Cycle name {W}{U} {U}{B} {B}{R} {R}{G} {G}{W}
Atogs Phantatog Psychatog Sarcatog Lithatog Thaumatog
Each of these uncommon allied-color gold creatures with a CMC of 3 and two activated "eating" abilities, or abilities that cost a resource associated with that color to increase their power/toughness by +1/+1 per activation, that are an homage to the those of the Atog mega cycle[24] Originally, these Atogs were conceived as "hybrids" of the original Atogs.[25] Of these Atogs, Psychatog was the only one to have made a significant impact on competitive Magic; the abilities of the others as well as their colors were not overwhelmingly conducive to competitive Magic, and there was a lack of synergy between the abilities of the other Atogs.[5][26] In addition to this cycle of Atogs, Odyssey featured Atogatog, a legendary Atog "Lord" who ate Atogs to increase its power and toughness.[27]
Gold spells (rare)[21] Iridescent Angel Shadowmage Infiltrator Vampiric Dragon Decimate Mystic Enforcer
Eggs Skycloud Egg Darkwater Egg Shadowblood Egg Mossfire Egg Sungrass Egg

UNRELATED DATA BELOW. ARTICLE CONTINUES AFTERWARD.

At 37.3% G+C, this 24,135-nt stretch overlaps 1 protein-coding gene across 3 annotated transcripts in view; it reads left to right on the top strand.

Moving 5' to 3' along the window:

Each of these five uncommon artifacts with "{2}, {T}, Sacrifice this card: Add two mana, one mana each of the colors of an allied-colored combination. Draw a card.".
Filter lands Skycloud Expanse Darkwater Catacombs Shadowblood Ridge Mossfire Valley Sungrass Prairie
Each of these five rare lands with "{1}, {T}: Add two mana, one mana each of the colors of an allied-colored combination.".

Vertical cycles[ | ]

Cycle name
Flashback creature token producers Chatter of the Squirrel Roar of the Wurm Call of the Herd
Each of these green sorcery spells with flashback creates a green token creature.
Punisher spells Blazing Salvo Lava Blister Molten Influence
Each of these red instant spells provides the targeted opponent with the choice of two generally unfavorable effects, one of which is direct damage.
Thought Beasts Thought Nibbler Thought Eater Thought Devourer
Each of these aggressively costed blue Beast creatures with flying reduces your maximum hand size.

Mega cycles[ | ]

Pairs[ | ]

Odyssey art

Repentant Vampire and Gallantry feature combined art

Odyssey has two matched pairs.

Matched Pairs Description
Pilgrim of Justice
Pilgrim of Virtue
Clerics with protection from an enemy color of White and an activated ability, costing {W} and the sacrifice of itself, to prevent the damage from a source of the enemy color in question.
Aven Smokeweaver
Treetop Sentinel
2/3 Bird Soldiers with flying and protection from an enemy of Blue.

Reprinted cards[ | ]

Functional reprints[ | ]

Card comparisons[ | ]

Strictly better[ | ]

Strictly worse[ | ]

Trivia[ | ]

Main article: Odyssey/Trivia

Preconstructed decks[ | ]

Main article: Odyssey/Theme decks

Odyssey has four bicolored theme decks.

deck name
Colors Included
{W} {U} {B} {R} {G}